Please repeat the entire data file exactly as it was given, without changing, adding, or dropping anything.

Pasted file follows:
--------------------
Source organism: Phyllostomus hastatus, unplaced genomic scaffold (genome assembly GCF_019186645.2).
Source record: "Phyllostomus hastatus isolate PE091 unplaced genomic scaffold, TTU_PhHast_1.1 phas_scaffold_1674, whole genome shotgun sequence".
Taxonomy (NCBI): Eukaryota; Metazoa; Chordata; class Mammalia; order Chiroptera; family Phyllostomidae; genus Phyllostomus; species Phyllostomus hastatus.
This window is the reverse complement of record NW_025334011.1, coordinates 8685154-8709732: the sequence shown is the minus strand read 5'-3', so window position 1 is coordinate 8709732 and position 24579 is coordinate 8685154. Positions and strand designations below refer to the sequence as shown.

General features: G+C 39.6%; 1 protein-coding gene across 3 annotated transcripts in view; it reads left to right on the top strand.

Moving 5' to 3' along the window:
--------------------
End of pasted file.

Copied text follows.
Source organism: Phyllostomus hastatus, unplaced genomic scaffold (genome assembly GCF_019186645.2).
Source record: "Phyllostomus hastatus isolate PE091 unplaced genomic scaffold, TTU_PhHast_1.1 phas_scaffold_1674, whole genome shotgun sequence".
Taxonomy (NCBI): Eukaryota; Metazoa; Chordata; class Mammalia; order Chiroptera; family Phyllostomidae; genus Phyllostomus; species Phyllostomus hastatus.
This window is the reverse complement of record NW_025334011.1, coordinates 8685154-8709732: the sequence shown is the minus strand read 5'-3', so window position 1 is coordinate 8709732 and position 24579 is coordinate 8685154. Positions and strand designations below refer to the sequence as shown.

General features: G+C 39.6%; 1 protein-coding gene across 3 annotated transcripts in view; it reads left to right on the top strand.

Moving 5' to 3' along the window: